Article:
The body marries smooth curves with bold, planar surfaces, indented with slick details like the Airbumps, the slot-like daytime running lights and the arc-like roof rails. There's a lot to take in. The cabin has had a lot of design effort poured into it. Everything feels soft and relaxing, with squidgy seats and a simplified dash that features a touch screen to house most of the minor controls. In an industry first, the passenger airbag is housed in the roof, freeing up the dash area to feel lighter and airier. The front seat is bench-like but only seats two and cost and weight has been taken out of the rear with the simple, non-split rear seat and the basic front-hinged rear windows. There's a 358-litre boot, extendable to 1,170-litres.
Market and Model
Prices start from around £13,000 and all models get a digital Touch Drive interface controlling things like automatic air conditioning, a DAB radio, sat nav, a reverse parking camera, Park Assist, cruise control and Bluetooth connectivity. Citroen claim that there will only be one body style for the C4 Cactus, but clearly that's going to be contingent on sales. If the Cactus is a massive hit, there would undoubtedly be bigger/smaller/faster Cactus models coming on stream. The question that hovers over the Cactus is whether Citroen has gone a little too far with this car for popular taste. There was something in the water at Renault in the Nineties when it designed the Vel Satis, the Sport Spider and the Avantime; all cars that were resolutely bold and packed full of novel ideas but which nobody bought. Has Citroen fallen into the same trap?
The underlying reasons for producing all these cars was much the same, namely that the manufacturers all reckoned the sectors these cars were competing in had become somewhat staid and would respond to an injection of new ideas, but it's easy to underestimate the conservatism of car buyers. The Cactus range comprises a 1.2-litre three-cylinder petrol units and 1.6-litre diesels, with prices starting at around £13,000 stretching to around £18,500 for all the bells and whistles. There's scope for customisation, with a broad range of colours and the Airbumps can be specified in four different colours too.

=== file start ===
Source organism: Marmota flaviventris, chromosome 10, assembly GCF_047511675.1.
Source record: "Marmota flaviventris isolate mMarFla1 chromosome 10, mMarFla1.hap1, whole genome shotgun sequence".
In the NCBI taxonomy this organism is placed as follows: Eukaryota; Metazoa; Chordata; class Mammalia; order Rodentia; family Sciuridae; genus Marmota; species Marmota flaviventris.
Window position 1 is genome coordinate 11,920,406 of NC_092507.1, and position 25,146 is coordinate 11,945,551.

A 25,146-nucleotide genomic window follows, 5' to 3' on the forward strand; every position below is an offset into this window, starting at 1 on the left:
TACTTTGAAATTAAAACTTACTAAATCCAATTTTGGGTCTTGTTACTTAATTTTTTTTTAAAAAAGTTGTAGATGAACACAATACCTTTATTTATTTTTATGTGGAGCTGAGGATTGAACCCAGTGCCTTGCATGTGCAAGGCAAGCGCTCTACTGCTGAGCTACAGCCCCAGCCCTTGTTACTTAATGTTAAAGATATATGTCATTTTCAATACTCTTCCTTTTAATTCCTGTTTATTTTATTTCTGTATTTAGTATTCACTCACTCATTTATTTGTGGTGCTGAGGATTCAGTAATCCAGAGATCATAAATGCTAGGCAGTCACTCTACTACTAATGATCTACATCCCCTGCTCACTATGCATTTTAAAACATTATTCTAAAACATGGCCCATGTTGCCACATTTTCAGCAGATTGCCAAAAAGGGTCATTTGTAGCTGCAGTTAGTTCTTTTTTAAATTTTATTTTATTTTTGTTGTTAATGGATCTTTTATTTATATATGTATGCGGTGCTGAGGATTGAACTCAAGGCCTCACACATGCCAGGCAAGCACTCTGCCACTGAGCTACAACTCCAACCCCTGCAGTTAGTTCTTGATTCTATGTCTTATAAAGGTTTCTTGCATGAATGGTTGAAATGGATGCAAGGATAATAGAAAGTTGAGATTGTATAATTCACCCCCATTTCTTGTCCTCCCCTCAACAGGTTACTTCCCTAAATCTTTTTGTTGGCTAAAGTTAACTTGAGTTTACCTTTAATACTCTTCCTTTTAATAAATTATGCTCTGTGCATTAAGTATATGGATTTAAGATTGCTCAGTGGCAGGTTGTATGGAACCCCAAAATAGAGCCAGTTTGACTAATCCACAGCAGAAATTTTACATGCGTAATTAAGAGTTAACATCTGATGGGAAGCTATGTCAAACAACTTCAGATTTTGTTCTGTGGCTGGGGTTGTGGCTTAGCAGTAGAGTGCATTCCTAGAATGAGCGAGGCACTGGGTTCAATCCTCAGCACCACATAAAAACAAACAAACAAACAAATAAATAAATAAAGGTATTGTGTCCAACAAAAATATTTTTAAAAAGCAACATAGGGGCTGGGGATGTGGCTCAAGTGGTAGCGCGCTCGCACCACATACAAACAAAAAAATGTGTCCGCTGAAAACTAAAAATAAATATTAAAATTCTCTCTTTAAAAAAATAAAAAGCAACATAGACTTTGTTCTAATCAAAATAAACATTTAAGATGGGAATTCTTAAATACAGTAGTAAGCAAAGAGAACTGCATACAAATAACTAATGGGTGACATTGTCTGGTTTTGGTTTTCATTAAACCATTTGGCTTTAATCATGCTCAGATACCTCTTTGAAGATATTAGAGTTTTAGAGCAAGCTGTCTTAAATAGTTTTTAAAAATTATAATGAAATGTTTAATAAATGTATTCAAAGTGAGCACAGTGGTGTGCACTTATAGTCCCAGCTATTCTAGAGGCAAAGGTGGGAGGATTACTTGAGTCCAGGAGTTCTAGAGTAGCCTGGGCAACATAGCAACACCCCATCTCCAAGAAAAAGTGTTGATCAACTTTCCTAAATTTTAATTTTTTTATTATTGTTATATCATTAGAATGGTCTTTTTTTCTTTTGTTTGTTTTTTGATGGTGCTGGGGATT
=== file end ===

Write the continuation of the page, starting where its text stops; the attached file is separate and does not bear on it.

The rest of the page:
Cost of Ownership
Weighing from just 965kg, the model is 200kg lighter than an equivalent Citroen C4. As a result, Citroen has been able to adopt smaller engines to improve efficiency, without compromising driveability. Combined with ultra-low rolling resistance tyres, the latest-generation PureTech petrol engines and the BlueHDi diesel unit offer a responsive drive whilst delivering impressive combined fuel economy figures of up to 91.1mpg and CO2 emissions from just 82g/km.
The C4 Cactus is offered with four efficient powertrains, three petrol - PureTech 75, PureTech 82 and PureTech 110 - and a BlueHDi 100 diesel variant. Engines are mated to either 5-speed manual or 5 or 6-speed ETG (Efficient Tronic Gearbox) transmissions. The diesel model puts out just 90g/km of CO2 and is therefore eligible for free VED. There is even a VED-exempt petrol version - the PureTech 82 S&S ETG - which emits just 98g/km. The weight-saving measures also reduce wear on other consumables, including tyres and brake pads.
The Citroen C4 Cactus might look as if it's just driven off a motor show stand, but questions remain as to how many buyers are looking for something quite so extreme. There's also the inconvenient fact that once you've got past the flourishes of a stylist's pen, the mechanicals, driving experience and equipment levels of the car are rather average. So is this a car that's all style and no substance? Not really. It's hard to argue with something that puts a smile on your face yet can return fuel consumption figures in the nineties. Anything that makes frugality a little more fun is to be welcomed and there ought to be a place for the C4 Cactus in a congested automotive market.
Keener drivers will probably still look elsewhere, but if you want a low-mileage urban scoot that looks great and is easy to drive, the C4 Cactus answers the call. Sure, they sound an undemanding set of criteria but sometimes it pays not to over-analyse. Just don't underestimate the amount of work Citroen has put into making the Cactus such a simple pleasure.